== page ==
At a meeting chaired by President Mwai Kibaki in early August this year, the cabinet approved The Basic Education Bill 2012. Proponents of the bill believe that it provides the best way to ensure children are granted the right to a basic education as provided by Kenya’s new Constitution. Opponents of the bill however, argue it contains serious flaws, needs radical changes and is a serious ‘challenge’ to parents.
The bill, which is yet to be tabled in parliament, sets out among other things stiff penalties for parents who fail to take their children to the level of secondary school. Parents or guardians who decline sending their children to school risk a maximum penalty of a five-year jail term or a fine not exceeding Sh100,000, or in extreme cases, both.
WHY THE BASIC EDUCATION BILL 2012 NEEDS RADICAL CHANGE
A thoroughly well-argued article that stood out among the many that were written by opponents of the bill was one published in The Star on Thursday November 8 (‘Bill on basic education needs radical changes’), which the Kenya Forum recommends to its readers), written by Dunstan Ngumo and Francis Mugo.
In the article, Ngumo and Mugo, who are described as ‘commentators on topical issued, point out that the bill has serious flaws and shortcomings. Key among these, the writers argue, is the proposed standardisation and uniformity in the management of all basic education institutions; the proposal to open up schools to either gender; the proposal to criminalise all parents who fail to take their children to school; and the conspicuous absence in the bill of ways to stimulate excellence and quality in Kenya’s education system.
Many parents feel that the bill shuts them out on the rights they have on their children and gives so much power to the government. The government interference in the management of private institutions has also been criticised.
PARENTS SHOULD BE WORRIED?
Another excellent article on the subject was published in the Daily Nation at the end of October. Entitled ‘New-fangled Education Bill locks out parents from their children’s schooling’ (which the Kenya Forum also recommends to its readers), the article by Mary Kibera, a programme director of Family Network International, is hard-hitting.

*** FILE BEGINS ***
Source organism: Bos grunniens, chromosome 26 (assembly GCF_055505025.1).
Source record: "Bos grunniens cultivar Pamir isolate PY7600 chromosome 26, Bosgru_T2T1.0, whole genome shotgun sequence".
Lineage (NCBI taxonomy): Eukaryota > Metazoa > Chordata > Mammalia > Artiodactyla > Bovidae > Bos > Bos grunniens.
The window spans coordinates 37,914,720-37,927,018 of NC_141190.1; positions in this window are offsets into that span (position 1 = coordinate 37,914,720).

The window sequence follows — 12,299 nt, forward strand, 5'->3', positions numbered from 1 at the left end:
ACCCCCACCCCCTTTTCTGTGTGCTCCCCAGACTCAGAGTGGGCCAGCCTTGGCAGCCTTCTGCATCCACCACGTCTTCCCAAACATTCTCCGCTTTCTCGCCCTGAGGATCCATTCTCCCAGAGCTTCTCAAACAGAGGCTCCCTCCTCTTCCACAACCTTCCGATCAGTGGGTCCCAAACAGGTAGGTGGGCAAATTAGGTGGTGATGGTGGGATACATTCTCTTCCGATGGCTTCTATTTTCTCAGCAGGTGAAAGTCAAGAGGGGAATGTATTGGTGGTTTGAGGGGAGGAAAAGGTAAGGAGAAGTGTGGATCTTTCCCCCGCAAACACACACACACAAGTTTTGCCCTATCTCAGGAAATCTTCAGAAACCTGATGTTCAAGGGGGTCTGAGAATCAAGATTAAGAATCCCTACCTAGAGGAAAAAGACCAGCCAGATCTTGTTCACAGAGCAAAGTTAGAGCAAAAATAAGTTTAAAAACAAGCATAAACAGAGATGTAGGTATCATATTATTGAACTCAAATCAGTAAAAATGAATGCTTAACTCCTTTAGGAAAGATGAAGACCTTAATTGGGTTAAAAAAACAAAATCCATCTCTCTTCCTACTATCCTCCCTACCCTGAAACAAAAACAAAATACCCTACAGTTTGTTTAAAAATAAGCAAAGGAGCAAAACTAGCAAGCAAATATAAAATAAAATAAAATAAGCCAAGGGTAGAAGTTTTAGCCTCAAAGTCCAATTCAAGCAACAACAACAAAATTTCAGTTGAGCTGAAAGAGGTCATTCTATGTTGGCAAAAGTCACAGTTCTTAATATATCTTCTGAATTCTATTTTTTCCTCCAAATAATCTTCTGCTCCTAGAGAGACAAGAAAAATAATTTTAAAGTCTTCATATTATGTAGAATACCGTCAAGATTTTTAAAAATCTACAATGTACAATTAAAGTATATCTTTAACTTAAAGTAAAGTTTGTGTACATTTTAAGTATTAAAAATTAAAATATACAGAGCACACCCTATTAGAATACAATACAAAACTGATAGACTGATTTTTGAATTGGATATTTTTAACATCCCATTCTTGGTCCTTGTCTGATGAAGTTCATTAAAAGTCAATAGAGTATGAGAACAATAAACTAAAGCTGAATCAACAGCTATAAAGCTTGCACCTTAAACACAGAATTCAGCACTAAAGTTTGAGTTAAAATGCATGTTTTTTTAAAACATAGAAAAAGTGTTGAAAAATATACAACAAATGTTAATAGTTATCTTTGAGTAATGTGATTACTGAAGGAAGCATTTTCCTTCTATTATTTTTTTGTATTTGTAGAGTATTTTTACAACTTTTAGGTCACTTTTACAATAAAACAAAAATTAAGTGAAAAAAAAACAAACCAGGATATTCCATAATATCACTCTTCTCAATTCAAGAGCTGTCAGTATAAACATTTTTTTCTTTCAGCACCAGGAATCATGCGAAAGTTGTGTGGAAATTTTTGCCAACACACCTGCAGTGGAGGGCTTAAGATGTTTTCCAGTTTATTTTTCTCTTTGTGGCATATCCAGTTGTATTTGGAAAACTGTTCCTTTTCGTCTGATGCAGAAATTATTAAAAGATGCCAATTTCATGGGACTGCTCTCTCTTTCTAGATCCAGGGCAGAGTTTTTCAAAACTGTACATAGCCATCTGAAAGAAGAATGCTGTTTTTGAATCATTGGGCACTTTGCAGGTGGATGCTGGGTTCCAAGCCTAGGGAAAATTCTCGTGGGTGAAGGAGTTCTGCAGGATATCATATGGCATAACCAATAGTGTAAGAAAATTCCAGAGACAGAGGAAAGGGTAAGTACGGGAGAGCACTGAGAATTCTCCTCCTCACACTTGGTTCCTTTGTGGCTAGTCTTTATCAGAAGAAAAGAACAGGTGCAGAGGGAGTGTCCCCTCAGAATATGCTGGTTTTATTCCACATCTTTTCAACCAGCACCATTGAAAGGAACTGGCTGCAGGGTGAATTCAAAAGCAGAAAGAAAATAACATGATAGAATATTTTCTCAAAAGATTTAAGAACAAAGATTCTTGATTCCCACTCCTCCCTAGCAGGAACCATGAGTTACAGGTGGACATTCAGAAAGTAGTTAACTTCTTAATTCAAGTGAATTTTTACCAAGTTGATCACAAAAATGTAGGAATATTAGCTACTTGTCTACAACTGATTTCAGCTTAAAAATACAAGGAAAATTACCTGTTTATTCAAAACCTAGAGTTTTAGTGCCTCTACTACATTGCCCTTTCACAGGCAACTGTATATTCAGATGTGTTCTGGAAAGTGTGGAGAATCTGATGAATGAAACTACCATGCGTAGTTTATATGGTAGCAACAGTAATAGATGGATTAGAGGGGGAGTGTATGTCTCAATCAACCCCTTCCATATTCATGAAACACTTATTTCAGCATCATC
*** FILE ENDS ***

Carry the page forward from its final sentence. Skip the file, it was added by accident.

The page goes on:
Mary Kibera’s opening paragraph reads: ‘Parents have never before faced the type of challenge that looms over them right now in the name of the Education Bill 2012’. Kibera poses the question, ‘Should parents worry?’ and answers it herself with one word: ‘Probably’.
PARENTS SHUT OUT FROM SEX EDUCATION DECISIONS
She goes on to state that, ‘The Education Bill totally shuts out parents’, including from the matter of sex education programmes, ‘mentioning them only when it coerces them to take their children to school under pain of a fine or imprisonment, or both’.
Mary Kiberia argues that the bill leaves parents with no say in the children’s education and ‘gives the State, through the Cabinet Secretary, supreme control over all schools including their governance and management’.
MUTULA KILONZO – BILL DOES NOT TAKE AWAY PARENTAL ROLE
The Education Minister, Mutula Kilonzo, argues that the Education Bill will not take away the parental role in the education of children, that the bill does not outlaw single-sex schools as interpreted by critics and also added that the Bill has not affected the gender status of schools.
“The Basic Education Bill, 2012 now before Parliament seeks to provide a strong foundation that obligates the society to give the best education possible to the Kenya child, the Minister for Education”, Mutula Kilonzo has said.
KILONZO OPEN TO IDEAS…
Mutula Kilonzo has publicly announced that he is open for ideas and consultations regarding the Basic Education Bill 2012. The Kenya Forum hopes he is to true to his word. Reform in Kenya’s education sector is much needed but this bill needs further scrutiny.